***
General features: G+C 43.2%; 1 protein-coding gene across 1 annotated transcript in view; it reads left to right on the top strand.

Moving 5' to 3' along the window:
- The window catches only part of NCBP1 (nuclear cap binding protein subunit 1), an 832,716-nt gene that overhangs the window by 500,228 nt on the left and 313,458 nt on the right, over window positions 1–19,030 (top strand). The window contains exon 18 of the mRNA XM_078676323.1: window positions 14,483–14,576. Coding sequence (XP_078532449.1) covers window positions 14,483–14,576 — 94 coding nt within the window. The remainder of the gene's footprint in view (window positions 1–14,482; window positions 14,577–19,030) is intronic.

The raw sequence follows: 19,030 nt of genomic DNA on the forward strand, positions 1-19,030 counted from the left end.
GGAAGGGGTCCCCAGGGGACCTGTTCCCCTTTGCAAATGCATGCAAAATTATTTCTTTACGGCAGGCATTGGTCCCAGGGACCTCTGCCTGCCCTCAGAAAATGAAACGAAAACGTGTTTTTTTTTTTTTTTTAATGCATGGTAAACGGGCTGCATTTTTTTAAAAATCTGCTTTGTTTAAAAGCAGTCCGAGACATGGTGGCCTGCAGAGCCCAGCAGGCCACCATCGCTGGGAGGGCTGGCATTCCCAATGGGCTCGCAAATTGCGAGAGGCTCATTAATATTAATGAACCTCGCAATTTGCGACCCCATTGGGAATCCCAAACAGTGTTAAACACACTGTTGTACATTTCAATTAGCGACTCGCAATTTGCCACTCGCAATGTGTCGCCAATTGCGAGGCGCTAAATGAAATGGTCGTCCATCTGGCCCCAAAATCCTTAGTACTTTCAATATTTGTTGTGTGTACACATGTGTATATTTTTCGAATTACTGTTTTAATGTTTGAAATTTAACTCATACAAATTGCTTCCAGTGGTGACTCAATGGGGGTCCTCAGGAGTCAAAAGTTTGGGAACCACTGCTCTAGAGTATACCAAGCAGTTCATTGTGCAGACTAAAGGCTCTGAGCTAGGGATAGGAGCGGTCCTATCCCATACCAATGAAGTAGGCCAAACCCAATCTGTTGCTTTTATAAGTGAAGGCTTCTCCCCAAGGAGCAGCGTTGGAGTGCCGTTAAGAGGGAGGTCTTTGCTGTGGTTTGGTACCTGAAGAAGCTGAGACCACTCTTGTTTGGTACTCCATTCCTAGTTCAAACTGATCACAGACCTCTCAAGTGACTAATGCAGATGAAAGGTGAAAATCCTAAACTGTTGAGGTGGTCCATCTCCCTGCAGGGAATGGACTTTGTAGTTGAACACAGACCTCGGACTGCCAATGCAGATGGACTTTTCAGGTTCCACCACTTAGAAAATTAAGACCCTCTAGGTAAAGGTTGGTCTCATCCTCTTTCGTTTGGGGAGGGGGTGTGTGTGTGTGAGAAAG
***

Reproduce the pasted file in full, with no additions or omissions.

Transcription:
General features: G+C 43.2%; 1 protein-coding gene across 1 annotated transcript in view; it reads left to right on the top strand.

Moving 5' to 3' along the window:
- The window catches only part of NCBP1 (nuclear cap binding protein subunit 1), an 832,716-nt gene that overhangs the window by 500,228 nt on the left and 313,458 nt on the right, over window positions 1–19,030 (top strand). The window contains exon 18 of the mRNA XM_078676323.1: window positions 14,483–14,576. Coding sequence (XP_078532449.1) covers window positions 14,483–14,576 — 94 coding nt within the window. The remainder of the gene's footprint in view (window positions 1–14,482; window positions 14,577–19,030) is intronic.

The raw sequence follows: 19,030 nt of genomic DNA on the forward strand, positions 1-19,030 counted from the left end.
GGAAGGGGTCCCCAGGGGACCTGTTCCCCTTTGCAAATGCATGCAAAATTATTTCTTTACGGCAGGCATTGGTCCCAGGGACCTCTGCCTGCCCTCAGAAAATGAAACGAAAACGTGTTTTTTTTTTTTTTTTAATGCATGGTAAACGGGCTGCATTTTTTTAAAAATCTGCTTTGTTTAAAAGCAGTCCGAGACATGGTGGCCTGCAGAGCCCAGCAGGCCACCATCGCTGGGAGGGCTGGCATTCCCAATGGGCTCGCAAATTGCGAGAGGCTCATTAATATTAATGAACCTCGCAATTTGCGACCCCATTGGGAATCCCAAACAGTGTTAAACACACTGTTGTACATTTCAATTAGCGACTCGCAATTTGCCACTCGCAATGTGTCGCCAATTGCGAGGCGCTAAATGAAATGGTCGTCCATCTGGCCCCAAAATCCTTAGTACTTTCAATATTTGTTGTGTGTACACATGTGTATATTTTTCGAATTACTGTTTTAATGTTTGAAATTTAACTCATACAAATTGCTTCCAGTGGTGACTCAATGGGGGTCCTCAGGAGTCAAAAGTTTGGGAACCACTGCTCTAGAGTATACCAAGCAGTTCATTGTGCAGACTAAAGGCTCTGAGCTAGGGATAGGAGCGGTCCTATCCCATACCAATGAAGTAGGCCAAACCCAATCTGTTGCTTTTATAAGTGAAGGCTTCTCCCCAAGGAGCAGCGTTGGAGTGCCGTTAAGAGGGAGGTCTTTGCTGTGGTTTGGTACCTGAAGAAGCTGAGACCACTCTTGTTTGGTACTCCATTCCTAGTTCAAACTGATCACAGACCTCTCAAGTGACTAATGCAGATGAAAGGTGAAAATCCTAAACTGTTGAGGTGGTCCATCTCCCTGCAGGGAATGGACTTTGTAGTTGAACACAGACCTCGGACTGCCAATGCAGATGGACTTTTCAGGTTCCACCACTTAGAAAATTAAGACCCTCTAGGTAAAGGTTGGTCTCATCCTCTTTCGTTTGGGGAGGGGGTGTGTGTGTGTGAGAAAG